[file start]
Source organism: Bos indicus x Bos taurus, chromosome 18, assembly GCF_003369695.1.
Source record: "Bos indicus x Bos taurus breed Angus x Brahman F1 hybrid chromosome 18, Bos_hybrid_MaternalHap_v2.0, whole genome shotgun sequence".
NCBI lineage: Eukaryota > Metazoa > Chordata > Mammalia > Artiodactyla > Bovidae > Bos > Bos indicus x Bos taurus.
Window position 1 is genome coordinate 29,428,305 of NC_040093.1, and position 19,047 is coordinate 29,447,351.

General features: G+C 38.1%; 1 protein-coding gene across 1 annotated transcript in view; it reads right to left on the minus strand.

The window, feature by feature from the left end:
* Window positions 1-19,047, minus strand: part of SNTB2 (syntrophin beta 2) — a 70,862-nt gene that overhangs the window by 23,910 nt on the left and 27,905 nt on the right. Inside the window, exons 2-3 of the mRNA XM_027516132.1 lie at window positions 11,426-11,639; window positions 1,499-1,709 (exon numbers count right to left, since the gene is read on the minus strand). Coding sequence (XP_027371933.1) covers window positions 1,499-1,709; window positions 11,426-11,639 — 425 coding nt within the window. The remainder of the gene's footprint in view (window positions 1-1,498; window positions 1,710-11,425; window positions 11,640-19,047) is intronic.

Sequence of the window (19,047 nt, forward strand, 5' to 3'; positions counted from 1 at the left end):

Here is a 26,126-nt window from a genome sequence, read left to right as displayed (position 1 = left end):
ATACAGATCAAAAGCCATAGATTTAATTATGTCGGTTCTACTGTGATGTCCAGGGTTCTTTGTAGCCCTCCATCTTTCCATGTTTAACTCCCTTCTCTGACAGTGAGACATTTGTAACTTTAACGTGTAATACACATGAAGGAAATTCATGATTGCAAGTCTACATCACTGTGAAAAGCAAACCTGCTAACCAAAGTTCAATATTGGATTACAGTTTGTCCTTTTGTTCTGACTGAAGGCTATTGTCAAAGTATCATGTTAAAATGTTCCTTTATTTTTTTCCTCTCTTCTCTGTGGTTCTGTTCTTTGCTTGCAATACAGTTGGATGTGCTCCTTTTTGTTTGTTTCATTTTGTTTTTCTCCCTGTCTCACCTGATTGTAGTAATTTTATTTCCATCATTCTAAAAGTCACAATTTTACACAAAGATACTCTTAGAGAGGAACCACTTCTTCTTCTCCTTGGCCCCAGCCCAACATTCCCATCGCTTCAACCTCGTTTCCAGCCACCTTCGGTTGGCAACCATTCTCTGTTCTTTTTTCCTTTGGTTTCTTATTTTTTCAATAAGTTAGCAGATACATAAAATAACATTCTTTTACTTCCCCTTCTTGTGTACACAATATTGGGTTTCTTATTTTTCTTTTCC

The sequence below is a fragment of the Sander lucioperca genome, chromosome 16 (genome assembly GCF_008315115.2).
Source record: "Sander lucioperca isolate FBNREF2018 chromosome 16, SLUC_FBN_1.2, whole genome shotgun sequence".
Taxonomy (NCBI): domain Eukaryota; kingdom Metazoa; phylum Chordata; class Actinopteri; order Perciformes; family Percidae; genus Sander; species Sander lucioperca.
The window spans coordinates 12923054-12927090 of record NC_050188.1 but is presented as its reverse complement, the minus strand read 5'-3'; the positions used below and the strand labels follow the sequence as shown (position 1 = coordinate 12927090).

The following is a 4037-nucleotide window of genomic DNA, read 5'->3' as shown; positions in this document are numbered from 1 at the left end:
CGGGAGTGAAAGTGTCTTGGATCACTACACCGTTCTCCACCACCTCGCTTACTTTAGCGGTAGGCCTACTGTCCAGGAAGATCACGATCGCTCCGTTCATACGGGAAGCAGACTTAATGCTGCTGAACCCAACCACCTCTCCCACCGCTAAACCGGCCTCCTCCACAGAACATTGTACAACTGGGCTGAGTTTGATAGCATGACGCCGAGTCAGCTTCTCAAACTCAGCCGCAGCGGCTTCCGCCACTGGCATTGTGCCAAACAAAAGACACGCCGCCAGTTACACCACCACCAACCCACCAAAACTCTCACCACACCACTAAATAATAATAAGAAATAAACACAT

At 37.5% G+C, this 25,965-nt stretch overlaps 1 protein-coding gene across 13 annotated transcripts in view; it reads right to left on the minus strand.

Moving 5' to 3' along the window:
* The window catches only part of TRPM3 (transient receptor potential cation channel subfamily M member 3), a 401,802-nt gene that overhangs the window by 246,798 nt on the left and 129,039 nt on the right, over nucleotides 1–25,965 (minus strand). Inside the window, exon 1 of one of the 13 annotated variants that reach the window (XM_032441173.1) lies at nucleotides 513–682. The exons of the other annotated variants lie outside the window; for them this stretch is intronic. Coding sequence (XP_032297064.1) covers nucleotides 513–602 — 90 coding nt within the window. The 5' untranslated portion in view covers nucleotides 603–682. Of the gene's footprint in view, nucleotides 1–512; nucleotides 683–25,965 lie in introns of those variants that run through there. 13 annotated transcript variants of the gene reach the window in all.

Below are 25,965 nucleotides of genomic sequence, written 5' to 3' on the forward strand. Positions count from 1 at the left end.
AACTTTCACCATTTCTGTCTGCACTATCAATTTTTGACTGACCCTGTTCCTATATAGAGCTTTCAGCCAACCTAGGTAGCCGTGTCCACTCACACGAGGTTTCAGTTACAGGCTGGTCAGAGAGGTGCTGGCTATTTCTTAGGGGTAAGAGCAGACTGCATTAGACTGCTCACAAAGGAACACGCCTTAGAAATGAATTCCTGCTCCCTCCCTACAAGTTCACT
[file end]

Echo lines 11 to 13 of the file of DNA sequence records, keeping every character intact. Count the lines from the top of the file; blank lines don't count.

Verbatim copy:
The sequence below is a fragment of the Sander lucioperca genome, chromosome 16 (genome assembly GCF_008315115.2).
Source record: "Sander lucioperca isolate FBNREF2018 chromosome 16, SLUC_FBN_1.2, whole genome shotgun sequence".
Taxonomy (NCBI): domain Eukaryota; kingdom Metazoa; phylum Chordata; class Actinopteri; order Perciformes; family Percidae; genus Sander; species Sander lucioperca.